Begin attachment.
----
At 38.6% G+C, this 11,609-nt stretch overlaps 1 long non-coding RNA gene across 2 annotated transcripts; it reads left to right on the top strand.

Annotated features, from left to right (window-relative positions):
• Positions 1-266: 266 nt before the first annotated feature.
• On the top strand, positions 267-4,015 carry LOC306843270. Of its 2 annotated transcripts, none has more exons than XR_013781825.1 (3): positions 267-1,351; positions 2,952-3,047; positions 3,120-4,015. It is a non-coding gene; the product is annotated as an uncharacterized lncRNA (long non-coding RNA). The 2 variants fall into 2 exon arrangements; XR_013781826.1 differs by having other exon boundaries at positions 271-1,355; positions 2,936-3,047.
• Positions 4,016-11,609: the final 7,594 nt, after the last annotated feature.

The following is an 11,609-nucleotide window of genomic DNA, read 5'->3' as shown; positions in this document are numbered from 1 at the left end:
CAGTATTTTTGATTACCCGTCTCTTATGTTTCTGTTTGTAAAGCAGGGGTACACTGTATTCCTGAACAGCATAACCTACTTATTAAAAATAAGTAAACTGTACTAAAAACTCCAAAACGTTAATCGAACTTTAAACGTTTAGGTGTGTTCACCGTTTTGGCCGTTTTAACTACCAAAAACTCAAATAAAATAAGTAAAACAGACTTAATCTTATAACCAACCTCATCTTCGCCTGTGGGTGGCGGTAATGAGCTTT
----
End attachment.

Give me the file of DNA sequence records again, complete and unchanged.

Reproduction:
At 38.6% G+C, this 11,609-nt stretch overlaps 1 long non-coding RNA gene across 2 annotated transcripts; it reads left to right on the top strand.

Annotated features, from left to right (window-relative positions):
• Positions 1-266: 266 nt before the first annotated feature.
• On the top strand, positions 267-4,015 carry LOC306843270. Of its 2 annotated transcripts, none has more exons than XR_013781825.1 (3): positions 267-1,351; positions 2,952-3,047; positions 3,120-4,015. It is a non-coding gene; the product is annotated as an uncharacterized lncRNA (long non-coding RNA). The 2 variants fall into 2 exon arrangements; XR_013781826.1 differs by having other exon boundaries at positions 271-1,355; positions 2,936-3,047.
• Positions 4,016-11,609: the final 7,594 nt, after the last annotated feature.

The following is an 11,609-nucleotide window of genomic DNA, read 5'->3' as shown; positions in this document are numbered from 1 at the left end:
CAGTATTTTTGATTACCCGTCTCTTATGTTTCTGTTTGTAAAGCAGGGGTACACTGTATTCCTGAACAGCATAACCTACTTATTAAAAATAAGTAAACTGTACTAAAAACTCCAAAACGTTAATCGAACTTTAAACGTTTAGGTGTGTTCACCGTTTTGGCCGTTTTAACTACCAAAAACTCAAATAAAATAAGTAAAACAGACTTAATCTTATAACCAACCTCATCTTCGCCTGTGGGTGGCGGTAATGAGCTTT